In Holy Week we witness our Lord’s suffering and death, the darkness and abandonment of the tomb, the despair of sin, rejection, and betrayal. But Easter leads us out of despair and into hope, out of the tomb and into new life.
The Resurrection of Jesus is more than a commemorative event, it is the very meaning of God’s love. Through our Lord’s Resurrection we know that sin and death will not have the final word. By the Resurrection of Jesus the whole world witnesses God’s redeeming work: “that things which were cast down are being raised up, and things which had grown old are being made new, and that all things are being brought to their perfection by him through whom all things were made…” (Book of Common Prayer, p. 280.)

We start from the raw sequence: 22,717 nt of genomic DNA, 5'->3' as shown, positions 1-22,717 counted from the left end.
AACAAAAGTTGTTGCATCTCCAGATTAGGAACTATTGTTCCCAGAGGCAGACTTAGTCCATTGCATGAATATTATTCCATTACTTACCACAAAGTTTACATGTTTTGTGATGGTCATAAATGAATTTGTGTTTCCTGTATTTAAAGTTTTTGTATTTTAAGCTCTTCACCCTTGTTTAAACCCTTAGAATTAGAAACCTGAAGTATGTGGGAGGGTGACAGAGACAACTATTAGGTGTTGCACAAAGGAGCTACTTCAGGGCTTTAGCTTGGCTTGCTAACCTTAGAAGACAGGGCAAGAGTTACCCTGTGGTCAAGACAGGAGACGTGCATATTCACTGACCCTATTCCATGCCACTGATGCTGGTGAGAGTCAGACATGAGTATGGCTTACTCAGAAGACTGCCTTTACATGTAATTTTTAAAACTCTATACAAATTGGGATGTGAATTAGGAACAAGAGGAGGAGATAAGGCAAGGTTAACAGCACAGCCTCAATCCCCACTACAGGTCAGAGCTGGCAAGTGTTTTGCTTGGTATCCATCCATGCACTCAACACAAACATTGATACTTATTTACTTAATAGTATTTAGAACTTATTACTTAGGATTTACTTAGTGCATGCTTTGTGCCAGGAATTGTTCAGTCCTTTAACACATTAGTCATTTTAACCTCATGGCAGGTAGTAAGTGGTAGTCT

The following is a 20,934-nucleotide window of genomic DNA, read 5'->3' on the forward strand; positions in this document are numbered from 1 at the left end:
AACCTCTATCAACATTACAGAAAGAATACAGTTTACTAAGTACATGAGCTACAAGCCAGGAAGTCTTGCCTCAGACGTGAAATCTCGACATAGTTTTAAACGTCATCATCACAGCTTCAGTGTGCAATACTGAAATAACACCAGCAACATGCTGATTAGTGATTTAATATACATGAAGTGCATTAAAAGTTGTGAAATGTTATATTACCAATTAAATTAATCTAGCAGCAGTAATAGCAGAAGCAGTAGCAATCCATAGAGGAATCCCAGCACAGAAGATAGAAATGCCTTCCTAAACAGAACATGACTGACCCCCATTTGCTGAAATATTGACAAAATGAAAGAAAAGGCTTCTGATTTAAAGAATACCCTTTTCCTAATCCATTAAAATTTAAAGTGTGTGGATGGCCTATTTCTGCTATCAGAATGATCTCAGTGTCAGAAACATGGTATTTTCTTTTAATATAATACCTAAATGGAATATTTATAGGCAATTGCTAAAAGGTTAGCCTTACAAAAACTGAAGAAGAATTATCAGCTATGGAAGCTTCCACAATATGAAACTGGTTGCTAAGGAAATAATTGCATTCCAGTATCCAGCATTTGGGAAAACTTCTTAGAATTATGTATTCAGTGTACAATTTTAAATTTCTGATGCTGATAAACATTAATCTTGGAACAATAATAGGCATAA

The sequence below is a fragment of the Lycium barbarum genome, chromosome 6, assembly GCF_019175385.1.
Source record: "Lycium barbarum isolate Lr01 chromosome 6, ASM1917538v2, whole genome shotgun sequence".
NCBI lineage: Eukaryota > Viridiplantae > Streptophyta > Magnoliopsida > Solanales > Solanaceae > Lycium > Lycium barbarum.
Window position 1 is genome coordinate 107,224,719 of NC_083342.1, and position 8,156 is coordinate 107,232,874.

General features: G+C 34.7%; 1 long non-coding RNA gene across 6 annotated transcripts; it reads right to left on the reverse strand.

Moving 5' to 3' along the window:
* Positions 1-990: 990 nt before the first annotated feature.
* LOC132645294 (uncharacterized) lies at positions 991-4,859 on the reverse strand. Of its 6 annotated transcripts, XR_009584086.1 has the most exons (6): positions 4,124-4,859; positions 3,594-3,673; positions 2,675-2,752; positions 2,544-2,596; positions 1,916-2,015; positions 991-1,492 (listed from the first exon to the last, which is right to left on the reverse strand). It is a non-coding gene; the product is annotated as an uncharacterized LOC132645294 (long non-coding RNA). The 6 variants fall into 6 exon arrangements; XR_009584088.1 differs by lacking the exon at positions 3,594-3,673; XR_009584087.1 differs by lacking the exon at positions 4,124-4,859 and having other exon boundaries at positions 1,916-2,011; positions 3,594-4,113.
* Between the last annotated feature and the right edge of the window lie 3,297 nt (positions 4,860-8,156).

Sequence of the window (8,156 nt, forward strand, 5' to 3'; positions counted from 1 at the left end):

Each year during Holy Week I am reminded of my favorite choral anthem: “Jesus, so lowly” composed by Harold Friedell with words by Edith Williams.
lowly, Child of the earth: Christen me wholly, Bring me new birth.
Jesus, so lonely, weary and sad; Teach me that only Love maketh glad.
Jesus, so broken, Silent and pale; Be this the token Love will not fail.
Jesus, victorious, mighty and free; Teach me how glorious death is to be.
Edith Williams’s words are so beautiful because they contain the depth of our Easter faith: Death is not the final word. Our Lord’s victorious triumph over the grave is not a sentimental symbol, but a clear and distinct sign of this simple Easter truth: Love will not fail.
The Reverend Jacob E. Pierce, Priest-in-Charge